Commissioner refers to Famine as he calls food waste 'immoral'
The EU's Commissioner for Health and Food Safety has hit out food waste, calling it "immoral".
Speaking yesterday at the Ballymaloe Litfest, in Co Cork, Vytenis Andriukaitis spoke about how he was born in Siberia, in a Soviet gulag, where food was scarce.
Mr Andriukaitis highlighted how Irish innovation FoodCloud, an app-based invention which Tesco uses to redistribute its surplus food to charities and the community, could help in tackling wastage.
"I don't need to tell anyone in this country what not having food means and the consequences this brings," he said, referring to the Great Famine.
The EU has begun drafting guidelines to facilitate food donation in the EU.
"The guidelines, which will help initiatives like FoodCloud, will clarify, where necessary, the food safety and food hygiene rules and fiscal rules applicable to food donation," he said.
"Every single crumb of bread counted," he said referring to his early life spent in a Soviet gulag.
"And even if you came across a rare occasion when you would not be able to finish your plate on your own - something I don't even remember happening - there would be others waiting in line and happy to help.
"Food waste was not only unthinkable, it was immoral. And I still think the same today."
Mr Andriukaitis pointed out that while some 800 million people in the world go hungry - around one-third of the world's food is lost or wasted.
In the European Union, around 88 million tonnes of food are wasted annually with associated costs estimated at €143bn.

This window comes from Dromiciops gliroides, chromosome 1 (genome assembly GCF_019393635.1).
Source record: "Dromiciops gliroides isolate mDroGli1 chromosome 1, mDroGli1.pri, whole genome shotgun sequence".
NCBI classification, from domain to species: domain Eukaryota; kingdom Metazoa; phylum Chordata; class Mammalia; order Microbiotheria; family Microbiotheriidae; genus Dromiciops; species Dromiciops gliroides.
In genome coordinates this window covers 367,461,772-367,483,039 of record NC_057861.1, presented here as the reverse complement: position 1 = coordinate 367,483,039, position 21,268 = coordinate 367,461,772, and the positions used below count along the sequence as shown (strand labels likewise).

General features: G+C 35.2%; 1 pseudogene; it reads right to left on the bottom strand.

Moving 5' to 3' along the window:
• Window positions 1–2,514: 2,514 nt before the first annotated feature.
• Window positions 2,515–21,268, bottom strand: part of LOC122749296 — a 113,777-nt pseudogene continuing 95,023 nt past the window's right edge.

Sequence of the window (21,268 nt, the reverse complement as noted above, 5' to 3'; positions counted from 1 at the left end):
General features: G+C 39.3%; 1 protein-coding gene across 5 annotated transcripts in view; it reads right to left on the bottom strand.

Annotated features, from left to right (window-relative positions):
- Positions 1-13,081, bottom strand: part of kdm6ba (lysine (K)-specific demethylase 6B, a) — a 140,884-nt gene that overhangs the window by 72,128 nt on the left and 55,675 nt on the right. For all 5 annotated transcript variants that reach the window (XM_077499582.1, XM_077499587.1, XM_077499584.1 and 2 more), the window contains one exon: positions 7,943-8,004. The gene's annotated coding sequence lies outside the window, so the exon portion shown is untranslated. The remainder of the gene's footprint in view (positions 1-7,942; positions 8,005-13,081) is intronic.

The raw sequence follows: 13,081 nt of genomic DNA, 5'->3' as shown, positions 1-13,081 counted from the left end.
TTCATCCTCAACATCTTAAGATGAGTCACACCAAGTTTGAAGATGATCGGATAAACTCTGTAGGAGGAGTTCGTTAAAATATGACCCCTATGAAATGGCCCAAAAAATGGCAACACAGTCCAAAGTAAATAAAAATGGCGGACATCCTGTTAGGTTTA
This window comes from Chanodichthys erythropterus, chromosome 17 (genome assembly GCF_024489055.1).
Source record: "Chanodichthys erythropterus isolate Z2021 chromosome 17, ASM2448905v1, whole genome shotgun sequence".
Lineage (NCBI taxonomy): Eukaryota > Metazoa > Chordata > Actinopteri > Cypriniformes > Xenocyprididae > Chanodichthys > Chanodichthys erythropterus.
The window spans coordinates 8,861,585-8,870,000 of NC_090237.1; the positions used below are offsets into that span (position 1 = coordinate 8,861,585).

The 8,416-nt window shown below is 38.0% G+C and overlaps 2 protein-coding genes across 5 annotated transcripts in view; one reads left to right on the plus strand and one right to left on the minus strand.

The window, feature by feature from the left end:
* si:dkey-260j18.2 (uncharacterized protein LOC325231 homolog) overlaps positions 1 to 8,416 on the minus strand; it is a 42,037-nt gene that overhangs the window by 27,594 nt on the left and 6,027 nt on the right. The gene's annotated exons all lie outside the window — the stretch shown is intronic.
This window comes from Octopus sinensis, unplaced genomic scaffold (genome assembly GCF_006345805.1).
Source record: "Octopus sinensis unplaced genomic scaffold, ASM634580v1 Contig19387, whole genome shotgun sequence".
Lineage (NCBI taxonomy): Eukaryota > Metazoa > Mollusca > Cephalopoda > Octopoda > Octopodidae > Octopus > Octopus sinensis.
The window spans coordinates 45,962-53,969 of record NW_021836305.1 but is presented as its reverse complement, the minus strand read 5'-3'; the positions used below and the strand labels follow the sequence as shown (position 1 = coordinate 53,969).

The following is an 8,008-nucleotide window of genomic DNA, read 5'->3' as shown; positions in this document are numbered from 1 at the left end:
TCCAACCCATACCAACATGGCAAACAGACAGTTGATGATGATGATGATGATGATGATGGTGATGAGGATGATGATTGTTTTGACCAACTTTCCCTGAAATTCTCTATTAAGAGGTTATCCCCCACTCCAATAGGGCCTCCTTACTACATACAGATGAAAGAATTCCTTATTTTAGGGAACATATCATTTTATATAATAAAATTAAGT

He said while 20pc of food produced in the EU is lost or wasted, 55 million EU citizens cannot afford a quality meal every second day.
A key goal of the United Nations is the reduction of food waste by 50pc by 2030 at all levels - including retail and consumer.
Mr Andriukaitis pointed out the benefits of reducing food waste. It's been estimated that such waste generates around 8pc of global greenhouse gas emissions.
Moves to reduce waste would support the creation of jobs and services thought the redesign of a new food chain, where value gained from food produced is maximised.
"Food waste occurs all along the food value chain - from farm to fork," Mr Andriukaitis said. "Fighting food waste therefore requires a thorough and comprehensive rethink of how we produce, market, distribute and consume food."
He said fighting waste would require concrete action on the ground by all players and co-operation and joined-up efforts all along the food chain.
"We want to enhance investments in activities to fight food waste in order to boost innovation, jobs and growth," Mr Andriukaitis said.